Davis’s voice on urban managerialism is nowhere clearer than in Ecology of Fear (1998): an investigation of disasters in Los Angeles that shows both the fragility of American cities as well as the overreach of surveillance, fortification, and policing that he saw in the mid-’90s and which had only grown in the preceding 25 years. In a similar jeremiad essay for New Left Review in 2010 entitled “Who Will Build the Ark,” he laid out his fears for cities in the twenty-first century: “Where urban forms are dictated by speculators and developers, bypassing democratic controls over planning and resources, the predictable social outcomes are extreme spatial segregation by income or ethnicity, as well as unsafe environments for children, the elderly and those with special needs.” While disasters are moments of dispossession for the poor, the property of the wealthy is protected far more efficiently even if it is in environmentally untenable locations, a theme that Davis explores in the telling title of a chapter from Ecology of Fear called “The Case for Letting Malibu Burn.” Put simply: The social costs of maintaining mansions on the fire-prone cliffsides of eroding beachfronts is just not worth it. Scarce resources should not be deployed for those who need them least.
Looking back on Davis’s career shows both an alarming lack of progress on the issues he cared about—climate change, inequality, and urban conflict—as well as a reorientation of academia toward his style of engagement. In the late ’80s, when Davis was in graduate school, many urban planners were still discussing Los Angeles as a kind of aberration: a car-centric sprawling collection of neighborhoods with no center, knit together by mega highways. By the end of the 1990s, the polycentric and suburban city was regarded as the paradigm of U.S. urbanism.
Similarly, scholar-activists were still something of a novelty when Davis was coming to loggerheads with UCLA over his opinionated dissertation that channeled ideas from history, cultural studies, urban planning, and geography. Now, interdisciplinary work is more accepted and being socially conscious is all but a necessity in the academy (although, arguably, more discussed than acted upon). More specifically, the political ecology that Davis wrote about has morphed from a niche concern to a major field of interest: how natural resources were appropriated, managed, and monetized (often through naked force by colonial powers) is the original sin of today’s global economy. Until this sin is addressed we can neither make meaningful progress toward ameliorating poverty nor tackling climate change.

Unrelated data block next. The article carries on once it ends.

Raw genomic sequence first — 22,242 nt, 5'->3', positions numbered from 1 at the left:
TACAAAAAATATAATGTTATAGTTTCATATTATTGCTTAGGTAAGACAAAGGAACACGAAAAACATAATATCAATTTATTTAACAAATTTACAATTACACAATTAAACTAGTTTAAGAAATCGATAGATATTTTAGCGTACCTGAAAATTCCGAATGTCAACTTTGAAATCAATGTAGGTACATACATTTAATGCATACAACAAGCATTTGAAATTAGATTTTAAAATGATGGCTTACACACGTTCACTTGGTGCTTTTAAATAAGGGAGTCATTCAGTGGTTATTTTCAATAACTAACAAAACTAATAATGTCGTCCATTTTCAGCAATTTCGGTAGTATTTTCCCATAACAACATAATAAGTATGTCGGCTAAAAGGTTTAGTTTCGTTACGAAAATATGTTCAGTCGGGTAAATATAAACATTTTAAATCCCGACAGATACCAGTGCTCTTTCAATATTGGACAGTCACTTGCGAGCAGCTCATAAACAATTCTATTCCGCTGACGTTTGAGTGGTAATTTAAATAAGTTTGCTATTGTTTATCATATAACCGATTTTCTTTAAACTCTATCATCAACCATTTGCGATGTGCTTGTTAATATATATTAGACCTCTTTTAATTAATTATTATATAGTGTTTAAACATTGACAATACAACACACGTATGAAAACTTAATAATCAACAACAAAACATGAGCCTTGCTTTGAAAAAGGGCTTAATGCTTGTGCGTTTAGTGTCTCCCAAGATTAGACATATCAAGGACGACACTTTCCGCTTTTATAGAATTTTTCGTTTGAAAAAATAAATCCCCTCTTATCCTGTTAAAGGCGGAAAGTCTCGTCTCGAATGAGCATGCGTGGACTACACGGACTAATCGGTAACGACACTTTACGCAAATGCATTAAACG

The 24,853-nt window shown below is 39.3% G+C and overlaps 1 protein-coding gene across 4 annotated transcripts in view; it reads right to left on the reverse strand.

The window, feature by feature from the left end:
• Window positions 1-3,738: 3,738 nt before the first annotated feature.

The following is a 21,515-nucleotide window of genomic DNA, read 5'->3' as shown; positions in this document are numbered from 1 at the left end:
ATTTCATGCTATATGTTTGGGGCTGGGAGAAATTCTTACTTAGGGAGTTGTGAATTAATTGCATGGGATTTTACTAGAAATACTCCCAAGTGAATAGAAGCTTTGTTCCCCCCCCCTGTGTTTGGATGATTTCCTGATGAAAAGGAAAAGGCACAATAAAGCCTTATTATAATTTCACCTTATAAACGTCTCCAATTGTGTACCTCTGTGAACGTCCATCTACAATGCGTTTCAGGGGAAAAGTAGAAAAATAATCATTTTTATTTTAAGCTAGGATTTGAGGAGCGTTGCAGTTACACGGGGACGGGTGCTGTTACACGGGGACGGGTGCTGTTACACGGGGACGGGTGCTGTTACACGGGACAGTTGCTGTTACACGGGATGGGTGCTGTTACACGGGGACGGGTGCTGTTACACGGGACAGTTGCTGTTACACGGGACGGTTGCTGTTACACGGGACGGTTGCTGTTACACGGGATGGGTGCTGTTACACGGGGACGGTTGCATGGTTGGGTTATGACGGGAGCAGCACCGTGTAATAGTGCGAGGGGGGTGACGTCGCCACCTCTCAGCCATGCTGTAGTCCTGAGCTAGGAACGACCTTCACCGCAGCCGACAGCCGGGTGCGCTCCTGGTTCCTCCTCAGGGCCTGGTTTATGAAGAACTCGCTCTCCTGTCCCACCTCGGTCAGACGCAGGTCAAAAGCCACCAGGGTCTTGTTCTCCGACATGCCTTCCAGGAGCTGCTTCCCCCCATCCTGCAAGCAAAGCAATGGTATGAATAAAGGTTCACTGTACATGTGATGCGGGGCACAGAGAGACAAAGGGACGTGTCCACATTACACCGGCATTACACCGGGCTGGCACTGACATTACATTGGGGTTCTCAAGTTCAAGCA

The Los Angeles that Davis describes in his books is often one of elites who run the show: Davis, like the mid-century sociologist C. Wright Mills, put forward a view of power that can sometimes feel like a cabal in which the wealthy divide up the world from their swimming pools and over golf while poor people sweat it out manicuring lawns and unclogging drains. Los Angeles has a robust history of political organizing in the garment industry, immigration reform, and shipping, but Davis shows the nearly insurmountable odds against workers given the hoarding of wealth in the city.
He was a Marxist, not a Foucauldian, and micro acts of resistance to an increasingly rapacious structure of financialized capitalism—particularly in housing markets—were of little interest to him. Many other scholars celebrate minute reappropriation of urban space or creative subversion of the status quo—edgy murals, dumpster diving, guerrilla gardening, etc.—but these acts were not militant enough for Mike Davis. He wanted people to fight back not with creative uses of the city but in the streets (as his final magnum opus written with Jon Wiener about queer, feminist, and Chicana activism in L.A. in the 1960s—Set the Night on Fire—shows). Like many contemporaries involved in the protests in the mid to late ’60s, including large-scale unrest such as in Watts, Davis was frustrated with the timidity and narrow scope of contemporary activism. In his final years, it was perhaps a relief to see that many others were waking up to the conflagration around them caused by the climate emergency, democratic breakdown, and a new Gilded Age of American plutocracy.
It is fitting and somber that Davis’s last book, on the urban uprisings that lit Los Angeles on fire in the 1960s, was published just two years after the Woolsey Fire singed the very center of L.A., and the Camp Fire (in Northern California) became the worst blaze in California history. His books make clear that social and ecological problems are occurring hand in hand and we can learn from the considerable history of colonial and corporate avarice degrading the environment from the Industrial Revolution onward. Davis was committed to showing his readers a kind of bleakness that was neither voyeuristic nor moralizing but overpowering in its scope and scale. As a truck driver turned geographer, he knew that there was a lot of road to cover for people to see just how human activity has depleted our landscapes. He tried to show his readers that grim reality in every sentence.